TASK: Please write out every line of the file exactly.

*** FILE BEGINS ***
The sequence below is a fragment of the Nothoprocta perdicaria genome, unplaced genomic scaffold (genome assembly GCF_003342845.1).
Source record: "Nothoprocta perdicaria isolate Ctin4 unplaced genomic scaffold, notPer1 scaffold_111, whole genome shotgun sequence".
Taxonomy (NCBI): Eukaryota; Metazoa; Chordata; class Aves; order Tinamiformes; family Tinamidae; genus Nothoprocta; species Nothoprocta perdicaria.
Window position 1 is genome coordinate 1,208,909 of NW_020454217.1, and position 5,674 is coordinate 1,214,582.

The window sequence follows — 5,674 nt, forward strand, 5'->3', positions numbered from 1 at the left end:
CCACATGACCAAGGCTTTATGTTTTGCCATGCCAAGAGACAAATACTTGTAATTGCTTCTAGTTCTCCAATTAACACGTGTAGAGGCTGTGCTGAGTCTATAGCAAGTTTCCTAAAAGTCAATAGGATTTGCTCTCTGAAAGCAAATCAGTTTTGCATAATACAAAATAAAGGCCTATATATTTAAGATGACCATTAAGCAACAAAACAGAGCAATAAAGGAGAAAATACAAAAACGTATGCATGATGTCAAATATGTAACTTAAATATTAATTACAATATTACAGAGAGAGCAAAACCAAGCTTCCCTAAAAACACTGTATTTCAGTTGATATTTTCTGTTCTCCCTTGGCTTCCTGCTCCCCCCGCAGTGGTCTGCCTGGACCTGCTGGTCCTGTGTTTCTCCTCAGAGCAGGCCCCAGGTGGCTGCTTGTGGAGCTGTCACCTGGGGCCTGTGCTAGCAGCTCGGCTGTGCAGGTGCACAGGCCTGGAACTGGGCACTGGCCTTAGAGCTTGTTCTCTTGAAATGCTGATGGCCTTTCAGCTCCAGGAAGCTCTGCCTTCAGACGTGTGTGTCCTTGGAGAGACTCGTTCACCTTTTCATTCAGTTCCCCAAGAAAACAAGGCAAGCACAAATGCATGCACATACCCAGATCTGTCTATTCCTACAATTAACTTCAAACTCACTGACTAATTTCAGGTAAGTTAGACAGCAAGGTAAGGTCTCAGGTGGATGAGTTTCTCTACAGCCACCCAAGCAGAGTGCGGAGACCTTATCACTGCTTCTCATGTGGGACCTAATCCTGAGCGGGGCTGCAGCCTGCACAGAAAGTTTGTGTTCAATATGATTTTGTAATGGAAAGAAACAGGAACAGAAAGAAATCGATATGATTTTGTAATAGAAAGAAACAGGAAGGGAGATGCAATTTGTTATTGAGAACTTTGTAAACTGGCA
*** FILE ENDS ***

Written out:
The sequence below is a fragment of the Nothoprocta perdicaria genome, unplaced genomic scaffold (genome assembly GCF_003342845.1).
Source record: "Nothoprocta perdicaria isolate Ctin4 unplaced genomic scaffold, notPer1 scaffold_111, whole genome shotgun sequence".
Taxonomy (NCBI): Eukaryota; Metazoa; Chordata; class Aves; order Tinamiformes; family Tinamidae; genus Nothoprocta; species Nothoprocta perdicaria.
Window position 1 is genome coordinate 1,208,909 of NW_020454217.1, and position 5,674 is coordinate 1,214,582.

The window sequence follows — 5,674 nt, forward strand, 5'->3', positions numbered from 1 at the left end:
CCACATGACCAAGGCTTTATGTTTTGCCATGCCAAGAGACAAATACTTGTAATTGCTTCTAGTTCTCCAATTAACACGTGTAGAGGCTGTGCTGAGTCTATAGCAAGTTTCCTAAAAGTCAATAGGATTTGCTCTCTGAAAGCAAATCAGTTTTGCATAATACAAAATAAAGGCCTATATATTTAAGATGACCATTAAGCAACAAAACAGAGCAATAAAGGAGAAAATACAAAAACGTATGCATGATGTCAAATATGTAACTTAAATATTAATTACAATATTACAGAGAGAGCAAAACCAAGCTTCCCTAAAAACACTGTATTTCAGTTGATATTTTCTGTTCTCCCTTGGCTTCCTGCTCCCCCCGCAGTGGTCTGCCTGGACCTGCTGGTCCTGTGTTTCTCCTCAGAGCAGGCCCCAGGTGGCTGCTTGTGGAGCTGTCACCTGGGGCCTGTGCTAGCAGCTCGGCTGTGCAGGTGCACAGGCCTGGAACTGGGCACTGGCCTTAGAGCTTGTTCTCTTGAAATGCTGATGGCCTTTCAGCTCCAGGAAGCTCTGCCTTCAGACGTGTGTGTCCTTGGAGAGACTCGTTCACCTTTTCATTCAGTTCCCCAAGAAAACAAGGCAAGCACAAATGCATGCACATACCCAGATCTGTCTATTCCTACAATTAACTTCAAACTCACTGACTAATTTCAGGTAAGTTAGACAGCAAGGTAAGGTCTCAGGTGGATGAGTTTCTCTACAGCCACCCAAGCAGAGTGCGGAGACCTTATCACTGCTTCTCATGTGGGACCTAATCCTGAGCGGGGCTGCAGCCTGCACAGAAAGTTTGTGTTCAATATGATTTTGTAATGGAAAGAAACAGGAACAGAAAGAAATCGATATGATTTTGTAATAGAAAGAAACAGGAAGGGAGATGCAATTTGTTATTGAGAACTTTGTAAACTGGCA